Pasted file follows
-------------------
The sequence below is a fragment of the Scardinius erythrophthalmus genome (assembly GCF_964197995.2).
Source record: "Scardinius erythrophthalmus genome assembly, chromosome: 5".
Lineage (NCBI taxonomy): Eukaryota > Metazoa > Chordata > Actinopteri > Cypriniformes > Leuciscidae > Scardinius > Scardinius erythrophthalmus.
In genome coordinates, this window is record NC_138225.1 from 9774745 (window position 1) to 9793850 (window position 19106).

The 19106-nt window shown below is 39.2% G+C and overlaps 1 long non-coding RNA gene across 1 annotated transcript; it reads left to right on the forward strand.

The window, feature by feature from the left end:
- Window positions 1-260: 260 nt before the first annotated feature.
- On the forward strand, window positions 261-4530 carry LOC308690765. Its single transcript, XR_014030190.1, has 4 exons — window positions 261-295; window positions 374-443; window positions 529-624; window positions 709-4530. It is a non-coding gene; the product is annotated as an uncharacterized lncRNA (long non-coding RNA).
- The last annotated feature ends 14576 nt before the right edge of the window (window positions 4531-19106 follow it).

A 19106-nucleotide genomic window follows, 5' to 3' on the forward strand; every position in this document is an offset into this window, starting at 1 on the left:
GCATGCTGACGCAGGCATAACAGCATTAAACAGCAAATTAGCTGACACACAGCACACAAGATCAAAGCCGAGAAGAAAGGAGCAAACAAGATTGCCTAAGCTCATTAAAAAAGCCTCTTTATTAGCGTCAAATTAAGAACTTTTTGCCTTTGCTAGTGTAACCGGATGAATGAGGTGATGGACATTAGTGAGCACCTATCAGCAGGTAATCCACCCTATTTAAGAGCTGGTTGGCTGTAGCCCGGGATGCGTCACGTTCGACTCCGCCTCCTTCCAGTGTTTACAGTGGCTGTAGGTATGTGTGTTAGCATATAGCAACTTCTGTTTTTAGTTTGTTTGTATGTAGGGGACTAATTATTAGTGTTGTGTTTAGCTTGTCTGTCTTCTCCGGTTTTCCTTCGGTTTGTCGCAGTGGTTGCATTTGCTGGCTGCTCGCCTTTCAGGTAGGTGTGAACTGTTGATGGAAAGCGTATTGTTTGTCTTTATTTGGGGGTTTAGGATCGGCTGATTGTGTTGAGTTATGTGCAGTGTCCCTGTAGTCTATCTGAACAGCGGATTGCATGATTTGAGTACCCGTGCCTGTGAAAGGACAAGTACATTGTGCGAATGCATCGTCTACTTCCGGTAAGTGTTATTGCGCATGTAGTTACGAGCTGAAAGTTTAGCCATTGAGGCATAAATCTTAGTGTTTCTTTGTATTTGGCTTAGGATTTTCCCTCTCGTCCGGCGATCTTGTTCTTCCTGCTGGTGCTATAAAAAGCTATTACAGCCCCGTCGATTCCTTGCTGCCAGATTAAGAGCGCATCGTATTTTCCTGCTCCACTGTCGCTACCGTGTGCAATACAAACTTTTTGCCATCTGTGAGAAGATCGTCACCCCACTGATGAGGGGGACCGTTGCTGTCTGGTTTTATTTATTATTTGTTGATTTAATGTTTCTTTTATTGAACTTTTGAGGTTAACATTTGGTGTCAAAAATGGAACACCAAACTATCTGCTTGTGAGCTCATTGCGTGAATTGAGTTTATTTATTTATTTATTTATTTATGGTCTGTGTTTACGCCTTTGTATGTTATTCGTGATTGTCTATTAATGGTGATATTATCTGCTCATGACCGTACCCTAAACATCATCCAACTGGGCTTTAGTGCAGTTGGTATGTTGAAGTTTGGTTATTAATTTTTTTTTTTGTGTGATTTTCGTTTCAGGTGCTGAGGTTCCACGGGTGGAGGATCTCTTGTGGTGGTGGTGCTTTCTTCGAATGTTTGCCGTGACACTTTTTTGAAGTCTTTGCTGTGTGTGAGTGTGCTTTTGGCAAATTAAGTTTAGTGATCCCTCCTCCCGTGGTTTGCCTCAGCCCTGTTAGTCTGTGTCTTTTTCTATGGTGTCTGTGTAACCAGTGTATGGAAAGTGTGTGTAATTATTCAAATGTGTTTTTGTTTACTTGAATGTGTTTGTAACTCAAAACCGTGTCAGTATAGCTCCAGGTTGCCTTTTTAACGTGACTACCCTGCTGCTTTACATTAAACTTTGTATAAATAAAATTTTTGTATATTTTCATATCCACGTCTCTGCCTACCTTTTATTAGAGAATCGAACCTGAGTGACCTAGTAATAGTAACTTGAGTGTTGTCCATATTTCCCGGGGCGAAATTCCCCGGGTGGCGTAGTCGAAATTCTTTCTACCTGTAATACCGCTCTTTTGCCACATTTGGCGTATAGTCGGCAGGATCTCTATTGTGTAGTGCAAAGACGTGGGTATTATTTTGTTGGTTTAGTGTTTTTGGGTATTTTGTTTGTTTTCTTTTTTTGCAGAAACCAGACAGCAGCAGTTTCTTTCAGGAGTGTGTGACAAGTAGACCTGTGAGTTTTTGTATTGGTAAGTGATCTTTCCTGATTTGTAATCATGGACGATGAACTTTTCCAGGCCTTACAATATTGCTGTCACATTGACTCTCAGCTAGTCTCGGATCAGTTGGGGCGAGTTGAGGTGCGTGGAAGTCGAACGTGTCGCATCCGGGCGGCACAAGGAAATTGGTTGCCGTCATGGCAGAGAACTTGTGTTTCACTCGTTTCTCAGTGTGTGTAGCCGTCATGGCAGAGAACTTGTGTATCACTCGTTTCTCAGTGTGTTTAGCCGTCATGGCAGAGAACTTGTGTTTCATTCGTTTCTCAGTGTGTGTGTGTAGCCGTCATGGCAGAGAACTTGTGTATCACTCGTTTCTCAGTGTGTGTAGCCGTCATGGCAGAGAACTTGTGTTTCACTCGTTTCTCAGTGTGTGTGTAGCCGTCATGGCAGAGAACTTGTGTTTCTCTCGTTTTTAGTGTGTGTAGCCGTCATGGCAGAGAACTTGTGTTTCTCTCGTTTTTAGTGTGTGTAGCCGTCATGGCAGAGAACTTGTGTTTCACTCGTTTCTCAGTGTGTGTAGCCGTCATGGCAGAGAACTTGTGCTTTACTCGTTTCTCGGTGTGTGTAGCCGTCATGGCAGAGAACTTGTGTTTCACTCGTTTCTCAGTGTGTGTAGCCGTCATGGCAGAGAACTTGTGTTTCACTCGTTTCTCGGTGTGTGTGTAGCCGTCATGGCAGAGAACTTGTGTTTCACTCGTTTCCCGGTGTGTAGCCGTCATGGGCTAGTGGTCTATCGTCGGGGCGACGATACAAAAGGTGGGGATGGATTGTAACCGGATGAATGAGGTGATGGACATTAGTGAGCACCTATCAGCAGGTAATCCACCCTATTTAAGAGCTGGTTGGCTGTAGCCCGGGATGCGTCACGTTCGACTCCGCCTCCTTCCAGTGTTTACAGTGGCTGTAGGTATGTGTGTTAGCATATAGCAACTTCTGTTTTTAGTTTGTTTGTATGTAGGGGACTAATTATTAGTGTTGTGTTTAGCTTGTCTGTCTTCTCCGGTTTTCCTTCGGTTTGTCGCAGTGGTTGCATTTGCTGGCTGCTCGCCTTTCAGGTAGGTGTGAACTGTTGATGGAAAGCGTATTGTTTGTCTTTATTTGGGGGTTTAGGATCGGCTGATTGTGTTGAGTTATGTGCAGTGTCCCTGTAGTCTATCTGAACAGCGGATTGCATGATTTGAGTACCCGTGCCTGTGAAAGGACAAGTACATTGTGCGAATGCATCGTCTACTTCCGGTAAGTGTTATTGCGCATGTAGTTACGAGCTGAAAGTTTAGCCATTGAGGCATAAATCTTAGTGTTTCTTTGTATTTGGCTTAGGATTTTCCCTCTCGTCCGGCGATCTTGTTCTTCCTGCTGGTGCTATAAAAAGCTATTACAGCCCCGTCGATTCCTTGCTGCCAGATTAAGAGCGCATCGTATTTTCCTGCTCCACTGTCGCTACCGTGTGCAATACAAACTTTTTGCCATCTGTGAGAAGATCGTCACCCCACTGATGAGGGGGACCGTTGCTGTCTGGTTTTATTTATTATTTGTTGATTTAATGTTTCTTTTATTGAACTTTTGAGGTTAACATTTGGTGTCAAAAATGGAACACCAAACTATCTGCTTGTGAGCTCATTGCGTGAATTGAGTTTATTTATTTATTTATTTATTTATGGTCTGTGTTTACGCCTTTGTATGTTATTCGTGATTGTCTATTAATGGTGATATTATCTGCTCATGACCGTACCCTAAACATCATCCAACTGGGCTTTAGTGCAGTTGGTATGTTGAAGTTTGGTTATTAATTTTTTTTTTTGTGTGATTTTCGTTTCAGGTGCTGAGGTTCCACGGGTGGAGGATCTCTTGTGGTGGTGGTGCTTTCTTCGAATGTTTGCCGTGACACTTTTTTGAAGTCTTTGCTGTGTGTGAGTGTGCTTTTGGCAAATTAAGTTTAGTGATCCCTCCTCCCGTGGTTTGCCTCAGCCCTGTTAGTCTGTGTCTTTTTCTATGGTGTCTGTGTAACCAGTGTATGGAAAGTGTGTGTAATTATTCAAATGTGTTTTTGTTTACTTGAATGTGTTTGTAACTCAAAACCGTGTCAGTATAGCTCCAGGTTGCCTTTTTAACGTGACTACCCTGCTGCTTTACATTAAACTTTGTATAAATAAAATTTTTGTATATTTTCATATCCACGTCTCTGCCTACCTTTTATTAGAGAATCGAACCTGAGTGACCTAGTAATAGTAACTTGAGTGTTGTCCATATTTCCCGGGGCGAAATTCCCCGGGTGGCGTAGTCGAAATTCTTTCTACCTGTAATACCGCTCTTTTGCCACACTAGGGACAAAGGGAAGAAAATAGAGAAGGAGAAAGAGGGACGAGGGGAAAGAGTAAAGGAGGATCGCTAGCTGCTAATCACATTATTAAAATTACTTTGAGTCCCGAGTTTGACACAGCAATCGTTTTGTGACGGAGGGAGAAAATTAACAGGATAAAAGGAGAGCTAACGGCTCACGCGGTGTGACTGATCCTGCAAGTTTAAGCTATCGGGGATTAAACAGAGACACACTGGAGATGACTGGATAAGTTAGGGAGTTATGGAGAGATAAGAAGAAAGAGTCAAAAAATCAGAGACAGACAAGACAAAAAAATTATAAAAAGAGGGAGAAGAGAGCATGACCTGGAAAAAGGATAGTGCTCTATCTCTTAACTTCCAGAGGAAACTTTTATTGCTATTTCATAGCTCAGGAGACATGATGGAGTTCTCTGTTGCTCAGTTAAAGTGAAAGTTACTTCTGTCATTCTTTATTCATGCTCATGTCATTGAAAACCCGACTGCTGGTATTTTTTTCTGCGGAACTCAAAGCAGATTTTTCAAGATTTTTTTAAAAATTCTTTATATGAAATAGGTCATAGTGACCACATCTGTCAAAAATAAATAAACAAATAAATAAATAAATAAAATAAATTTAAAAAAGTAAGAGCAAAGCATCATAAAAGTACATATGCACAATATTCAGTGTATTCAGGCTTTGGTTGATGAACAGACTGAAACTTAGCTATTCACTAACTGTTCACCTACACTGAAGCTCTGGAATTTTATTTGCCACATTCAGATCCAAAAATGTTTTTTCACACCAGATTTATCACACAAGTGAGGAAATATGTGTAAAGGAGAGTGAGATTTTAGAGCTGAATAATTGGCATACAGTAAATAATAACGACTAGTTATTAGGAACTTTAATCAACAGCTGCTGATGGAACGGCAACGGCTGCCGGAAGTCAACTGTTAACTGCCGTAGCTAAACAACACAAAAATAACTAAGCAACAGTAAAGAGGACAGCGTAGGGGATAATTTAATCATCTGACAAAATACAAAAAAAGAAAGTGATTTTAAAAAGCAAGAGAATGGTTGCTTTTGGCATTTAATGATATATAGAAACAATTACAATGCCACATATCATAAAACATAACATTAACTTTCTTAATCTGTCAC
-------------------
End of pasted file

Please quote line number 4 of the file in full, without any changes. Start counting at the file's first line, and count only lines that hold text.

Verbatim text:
In genome coordinates, this window is record NC_138225.1 from 9774745 (window position 1) to 9793850 (window position 19106).